Additional Aspects of Finkelstein-Larudee Academic Freedom Struggle at DePaul University

1) Apparently the vote of the DePaul University Board on Promotion and Tenure was also four to three (4-3) in a non-recommendation of tenure for Dr Mehrene A. Larudee, assistant professor of international studies. They had voted four to three against the application of Dr Norman G. Finkelstein for promotion and tenure. The president of DePaul, Rev. Dennis H. Holtschneider, C.M. used these majority votes as a cover essentially to deny tenure to both professors. While normally a president should accept the recommendation of a faculty committee, they are not mandated to do so particularly if there is the appearance, or indeed extremely strong evidence, of bias and inattention to widely accepted norms of academic freedom. Also with such evidence of a divided committee, presidential action would have been more defensible had he sided with the minority of that panel, the Department of Political Science, the Department of Political Science Personnel Committee and the College of Liberal Arts and Sciences’ Personnel Committee that supported tenure for Professors Finkelstein and Larudee. Dean Suchar, College of Liberal Arts and Sciences, supported Professor Larudee but not Dr Finkelstein’s bid for tenure.

DePaul Students on YouTube Academic Freedom Videos.

2) DePaul University students have been unusually intrepid and bold in asserting themselves in demanding academic freedom for their professors. They have conducted sit-ins, hunger fasting, suppportive rallies and created websites devoted to the issues of academic freedom, due process and progressive humanistic causes. They are planning a major conference on academic freedom at the first weekend in February 1-2, 2008. While in the formative stages, it is indicative of a sustained effort on the part of DePaul students to put critical thinking into practice. If we emphasise, as professors, the value of critical thinking, then it is our duty to support students who display activist methods in its implementation.

DePaul students opposing war as a means of corporate enrichment.

I have also been more than flattered to have been contacted by several of them. Being a non-DePaul faculty person and not having any interaction with these students prior to these events, it is rewarding and perhaps somewhat uncommon for a professor–besides exploited migratory adjuncts–to have contacts with students on more than her or his campus. As I have said elsewhere, we are, as professors and students, part of the “academy” and, hence, our destinies are mutually tied as we seek social justice and the protection of both student and faculty academic freedom. I suppose they probably know a little bit about my academic history, as it were, and construe their efforts as broader than seeking academic justice for merely two persecuted professors; namely they are seeking a sense of community and support for their noble efforts. I understand they have spoken to Noam Chomsky which is testimony to their status and knowledge of the paragon of academic brilliance and courage.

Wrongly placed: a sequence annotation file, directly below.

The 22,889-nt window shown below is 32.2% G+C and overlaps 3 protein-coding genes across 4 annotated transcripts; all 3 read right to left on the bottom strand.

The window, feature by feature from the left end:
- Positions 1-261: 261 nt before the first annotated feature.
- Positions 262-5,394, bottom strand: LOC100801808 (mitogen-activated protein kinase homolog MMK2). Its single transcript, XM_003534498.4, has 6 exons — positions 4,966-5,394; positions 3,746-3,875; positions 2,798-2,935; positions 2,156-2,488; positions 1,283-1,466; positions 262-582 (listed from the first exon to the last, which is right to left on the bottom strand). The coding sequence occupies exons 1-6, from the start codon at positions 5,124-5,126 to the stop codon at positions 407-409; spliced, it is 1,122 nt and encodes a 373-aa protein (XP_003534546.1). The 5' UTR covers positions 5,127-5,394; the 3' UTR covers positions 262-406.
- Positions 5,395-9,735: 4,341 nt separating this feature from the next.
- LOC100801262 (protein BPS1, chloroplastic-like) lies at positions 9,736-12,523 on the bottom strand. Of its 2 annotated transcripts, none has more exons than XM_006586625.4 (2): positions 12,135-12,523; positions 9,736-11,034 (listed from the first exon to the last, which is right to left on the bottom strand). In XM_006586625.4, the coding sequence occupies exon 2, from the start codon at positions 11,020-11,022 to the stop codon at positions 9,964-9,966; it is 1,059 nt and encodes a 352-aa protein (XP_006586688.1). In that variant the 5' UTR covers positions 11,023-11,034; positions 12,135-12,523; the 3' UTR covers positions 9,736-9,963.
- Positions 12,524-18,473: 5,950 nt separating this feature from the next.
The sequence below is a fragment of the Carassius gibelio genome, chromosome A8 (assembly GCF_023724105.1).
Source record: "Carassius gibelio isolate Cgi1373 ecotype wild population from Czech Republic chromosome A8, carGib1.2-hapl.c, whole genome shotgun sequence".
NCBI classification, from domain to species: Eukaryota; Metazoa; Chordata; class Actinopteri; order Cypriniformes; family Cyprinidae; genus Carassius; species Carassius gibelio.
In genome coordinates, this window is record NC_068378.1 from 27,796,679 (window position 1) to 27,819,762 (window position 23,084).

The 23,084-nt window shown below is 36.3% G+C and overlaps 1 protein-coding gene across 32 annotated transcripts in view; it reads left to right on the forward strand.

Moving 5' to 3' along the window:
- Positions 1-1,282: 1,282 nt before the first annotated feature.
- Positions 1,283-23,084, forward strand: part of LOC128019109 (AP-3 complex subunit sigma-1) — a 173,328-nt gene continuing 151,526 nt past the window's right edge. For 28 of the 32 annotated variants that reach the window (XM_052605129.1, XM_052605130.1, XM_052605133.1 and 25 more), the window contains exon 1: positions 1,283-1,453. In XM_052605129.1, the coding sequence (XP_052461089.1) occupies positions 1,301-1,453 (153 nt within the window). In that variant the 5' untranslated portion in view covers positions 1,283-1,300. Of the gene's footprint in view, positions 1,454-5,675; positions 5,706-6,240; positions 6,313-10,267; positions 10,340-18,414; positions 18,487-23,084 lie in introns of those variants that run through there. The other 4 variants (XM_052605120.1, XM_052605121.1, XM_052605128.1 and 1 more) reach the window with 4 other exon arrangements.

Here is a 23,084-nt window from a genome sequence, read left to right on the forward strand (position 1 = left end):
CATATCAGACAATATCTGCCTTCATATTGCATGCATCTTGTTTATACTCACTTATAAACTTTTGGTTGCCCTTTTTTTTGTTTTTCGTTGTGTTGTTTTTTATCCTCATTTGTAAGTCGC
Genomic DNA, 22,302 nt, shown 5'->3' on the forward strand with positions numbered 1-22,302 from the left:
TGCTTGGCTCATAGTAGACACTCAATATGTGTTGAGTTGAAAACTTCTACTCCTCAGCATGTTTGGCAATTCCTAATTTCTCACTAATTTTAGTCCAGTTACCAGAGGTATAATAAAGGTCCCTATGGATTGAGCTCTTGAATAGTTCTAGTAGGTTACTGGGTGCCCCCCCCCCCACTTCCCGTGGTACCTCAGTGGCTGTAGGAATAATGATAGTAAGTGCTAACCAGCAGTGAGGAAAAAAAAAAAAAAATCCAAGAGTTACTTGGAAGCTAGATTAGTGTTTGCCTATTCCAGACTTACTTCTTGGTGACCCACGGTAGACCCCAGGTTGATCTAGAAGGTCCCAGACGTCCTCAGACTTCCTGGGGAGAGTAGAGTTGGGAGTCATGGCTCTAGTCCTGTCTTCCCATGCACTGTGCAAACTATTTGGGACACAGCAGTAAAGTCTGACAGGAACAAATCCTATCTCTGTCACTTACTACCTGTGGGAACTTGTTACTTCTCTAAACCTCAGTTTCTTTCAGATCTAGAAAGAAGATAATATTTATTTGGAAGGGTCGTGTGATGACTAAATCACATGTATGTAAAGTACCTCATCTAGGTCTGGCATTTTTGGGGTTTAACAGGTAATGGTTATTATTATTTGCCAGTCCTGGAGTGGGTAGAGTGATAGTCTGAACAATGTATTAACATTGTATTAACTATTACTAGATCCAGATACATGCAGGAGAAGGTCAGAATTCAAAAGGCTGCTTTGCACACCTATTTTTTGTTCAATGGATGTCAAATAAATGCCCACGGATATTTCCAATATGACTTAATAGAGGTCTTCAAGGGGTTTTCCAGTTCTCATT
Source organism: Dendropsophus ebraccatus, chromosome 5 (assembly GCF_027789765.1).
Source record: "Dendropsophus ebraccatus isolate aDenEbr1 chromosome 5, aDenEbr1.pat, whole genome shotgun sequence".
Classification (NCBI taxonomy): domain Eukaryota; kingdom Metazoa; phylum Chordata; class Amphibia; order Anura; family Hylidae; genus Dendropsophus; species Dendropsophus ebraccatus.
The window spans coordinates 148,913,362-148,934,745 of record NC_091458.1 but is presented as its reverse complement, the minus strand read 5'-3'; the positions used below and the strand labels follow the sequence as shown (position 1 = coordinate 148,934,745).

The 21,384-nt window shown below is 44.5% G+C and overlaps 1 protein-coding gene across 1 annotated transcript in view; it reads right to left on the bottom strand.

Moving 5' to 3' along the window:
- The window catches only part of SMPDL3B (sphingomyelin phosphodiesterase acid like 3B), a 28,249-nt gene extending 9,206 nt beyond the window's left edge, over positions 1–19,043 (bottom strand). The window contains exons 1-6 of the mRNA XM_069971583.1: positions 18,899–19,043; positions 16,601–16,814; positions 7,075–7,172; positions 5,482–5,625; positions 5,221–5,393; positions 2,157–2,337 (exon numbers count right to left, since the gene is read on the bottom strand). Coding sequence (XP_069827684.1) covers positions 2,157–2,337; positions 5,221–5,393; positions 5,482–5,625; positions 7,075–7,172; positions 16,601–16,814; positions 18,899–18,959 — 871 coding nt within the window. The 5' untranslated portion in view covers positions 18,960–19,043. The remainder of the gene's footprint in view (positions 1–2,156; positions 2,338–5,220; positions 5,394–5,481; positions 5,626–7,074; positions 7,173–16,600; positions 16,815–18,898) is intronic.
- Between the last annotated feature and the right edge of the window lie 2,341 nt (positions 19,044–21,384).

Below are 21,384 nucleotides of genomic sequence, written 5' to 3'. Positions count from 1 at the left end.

3) There has been some debate whether DePaul University has a review-appeal process concerning faculty who have been denied promotion and/or tenure. Apparently in the case of Dr Finkelstein, he is seeking, at the minimum, review of the administration’s decision through DePaul’s appeal procedures via their Faculty Council. I do not know if either professor at this point has decided to seek a formal Committee A review of the American Association of University Professors. I would think such an action would serve the academy well and present Professors Finkelstein and Larudee the opportunity to seek a stronger and more vibrant academic atmosphere at DePaul: namely to insure that such egregious denial of academic freedom on the basis of spurious charges of lack of collegiality (Finkelstein) and political engagement cannot be allowed to cast a pall of orthodoxy on their campus. Normally such a review takes place after all internal procedures have been exhausted but with the president’s action and the administration’s position that their decision is beyond internal appeal, such inquiries would be judicious, in my estimation, at this stage.

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